education, technology, and everything else

Pew report on library usage

Posted by Miranda on January 1, 2008

A post over on David Warlick’s blog Web Generation Uses Libraries… led me to start doing some looking around. The post refers to an article in the Raleigh News & Observer about a study done recently by Pew Internet and American Life Project and the University of Illinois at Urbana-Champaign.
Now it’s funny because the article doesn’t really draw any conclusion, the main thrust is this statistic: that 21% of Americans with questions related to health, job training, government benefits have gone to a library to get those questions answered.
But it’s quotable quote comes from Lee Rainie, Pew’s director:
“The age of books isn’t yet over”

Computerworld, reporting on the same study, concentrates on the fact that while at the library, 65% of respondents looked up information on the Internet on library computers. It also reports that 62% used computers to check on library resources, which to my mind is one of the most meaningless statistics ever. Even our little library in town keeps its card catalog on a computer these days, I mean you can’t check library resources except with a computer.

I just think it’s funny the way things get filtered according to what the writer wants to see..
According to the Pew site:

The focus of the survey was how Americans address common problems that might be linked to government.

not on library usage in general.

Well draw your own conclusions. The pdf of the report can be downloaded here and so can the original questionnaire.

3 Responses to “Pew report on library usage”

  1. dwarlick said

    I agree! The real story here is not the study or the statistics, which, as you say, are largely inconclusive — but rather that the story is being told and its context for the telling. My wife ran across the story, because she still reads the newspaper ;-)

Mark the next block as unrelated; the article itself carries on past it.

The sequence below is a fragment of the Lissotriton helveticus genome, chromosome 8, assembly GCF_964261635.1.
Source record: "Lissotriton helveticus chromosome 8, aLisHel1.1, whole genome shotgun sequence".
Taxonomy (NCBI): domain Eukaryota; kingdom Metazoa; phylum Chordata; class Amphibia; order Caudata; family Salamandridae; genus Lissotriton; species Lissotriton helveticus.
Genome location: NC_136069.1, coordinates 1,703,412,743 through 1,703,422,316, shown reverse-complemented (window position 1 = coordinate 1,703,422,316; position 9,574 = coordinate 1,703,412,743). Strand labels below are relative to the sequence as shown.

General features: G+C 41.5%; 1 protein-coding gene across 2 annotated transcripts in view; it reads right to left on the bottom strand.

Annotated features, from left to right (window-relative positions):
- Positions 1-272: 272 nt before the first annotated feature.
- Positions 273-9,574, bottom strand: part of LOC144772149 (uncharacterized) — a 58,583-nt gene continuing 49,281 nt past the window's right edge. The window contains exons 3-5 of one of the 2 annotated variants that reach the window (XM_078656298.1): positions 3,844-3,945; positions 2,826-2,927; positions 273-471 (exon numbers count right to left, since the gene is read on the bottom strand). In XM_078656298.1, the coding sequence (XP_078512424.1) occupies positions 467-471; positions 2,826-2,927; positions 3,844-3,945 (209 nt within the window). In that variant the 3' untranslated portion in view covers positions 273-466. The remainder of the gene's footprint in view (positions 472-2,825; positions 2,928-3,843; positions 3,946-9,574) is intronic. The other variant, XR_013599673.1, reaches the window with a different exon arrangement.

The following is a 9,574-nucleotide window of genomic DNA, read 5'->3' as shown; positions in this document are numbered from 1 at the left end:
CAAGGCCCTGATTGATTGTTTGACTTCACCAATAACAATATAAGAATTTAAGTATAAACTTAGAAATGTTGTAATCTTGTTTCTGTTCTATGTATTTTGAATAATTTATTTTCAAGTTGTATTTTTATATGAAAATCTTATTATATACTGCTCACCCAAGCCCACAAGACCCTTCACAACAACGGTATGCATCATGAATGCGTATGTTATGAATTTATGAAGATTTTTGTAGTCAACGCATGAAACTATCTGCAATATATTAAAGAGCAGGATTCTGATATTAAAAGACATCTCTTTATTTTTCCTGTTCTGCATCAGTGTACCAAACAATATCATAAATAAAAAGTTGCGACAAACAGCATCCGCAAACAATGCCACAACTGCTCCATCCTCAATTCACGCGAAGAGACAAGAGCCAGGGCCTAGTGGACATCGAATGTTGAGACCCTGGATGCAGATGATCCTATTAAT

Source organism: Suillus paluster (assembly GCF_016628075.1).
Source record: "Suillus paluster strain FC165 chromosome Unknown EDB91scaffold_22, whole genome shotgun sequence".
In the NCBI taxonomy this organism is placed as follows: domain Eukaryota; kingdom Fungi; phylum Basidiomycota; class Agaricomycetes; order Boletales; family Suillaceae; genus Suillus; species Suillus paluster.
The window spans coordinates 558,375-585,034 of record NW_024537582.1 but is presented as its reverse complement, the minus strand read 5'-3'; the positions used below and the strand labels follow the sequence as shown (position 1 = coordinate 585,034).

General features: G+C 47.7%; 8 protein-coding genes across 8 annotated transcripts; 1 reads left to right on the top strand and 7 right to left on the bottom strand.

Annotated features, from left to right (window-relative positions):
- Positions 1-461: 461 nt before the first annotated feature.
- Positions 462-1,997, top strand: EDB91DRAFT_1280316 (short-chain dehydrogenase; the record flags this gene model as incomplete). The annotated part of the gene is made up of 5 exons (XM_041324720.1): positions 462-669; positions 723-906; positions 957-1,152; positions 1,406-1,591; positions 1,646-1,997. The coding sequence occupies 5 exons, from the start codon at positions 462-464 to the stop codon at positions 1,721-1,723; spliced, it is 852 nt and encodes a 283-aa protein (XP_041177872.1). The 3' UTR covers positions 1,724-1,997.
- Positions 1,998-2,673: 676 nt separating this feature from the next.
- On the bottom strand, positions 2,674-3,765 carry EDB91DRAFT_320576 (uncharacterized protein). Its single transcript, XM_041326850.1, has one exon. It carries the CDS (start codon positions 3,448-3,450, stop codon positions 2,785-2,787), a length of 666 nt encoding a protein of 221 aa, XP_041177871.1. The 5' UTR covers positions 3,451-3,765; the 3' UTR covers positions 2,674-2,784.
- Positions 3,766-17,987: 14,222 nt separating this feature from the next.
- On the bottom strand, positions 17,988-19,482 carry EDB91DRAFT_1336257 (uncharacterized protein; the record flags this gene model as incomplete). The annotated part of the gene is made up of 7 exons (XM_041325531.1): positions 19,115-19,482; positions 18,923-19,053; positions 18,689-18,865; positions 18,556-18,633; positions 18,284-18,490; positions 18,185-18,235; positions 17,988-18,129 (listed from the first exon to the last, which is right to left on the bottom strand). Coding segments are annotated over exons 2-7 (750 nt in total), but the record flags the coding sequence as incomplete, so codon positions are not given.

To me, the more interesting question is not, “Are people going to continue to use libraries,” but “What must libraries become in order for people to continue to use them?”

  2. Miranda said

    “What must libraries become in order for people to continue to use them?”
    Well I agree with that, David. We are working on a survey at our little local library to find out how people are using the library in an effort to become what the community needs. What we are finding, here in our little town of 2000 odd people is that the library is not only a place where people go to get books, but a place where they go to meet other people and interact with the community in general, as well as use high-speed access to the Internet. Most of the township (Thetford, VT) is still using dial-up.
    And I, like your wife, still read the newspaper every day. I like the crackly paper effect.

  3. […] Miranda van Edu-it linkt naar de post van David Walick in haar post Pew report on library usage. Zij vergelijkt het artikel van de Raleigh News & Observer met een ander artikel van Computerworld over hetzelfde rapport. Waarbij het eerste artikel vooral de nadruk legt op het percentage bibliotheekbezoekers en het laatste rapport schrijft over wat er dan met computers gedaan wordt zodra gebruikers in de bibliotheek komen. Het onderzoek gaat niet om bibliotheekbezoek in het algemeen en dus is het bijzonder te noemen dat artikelen hier wel over gaan. […]

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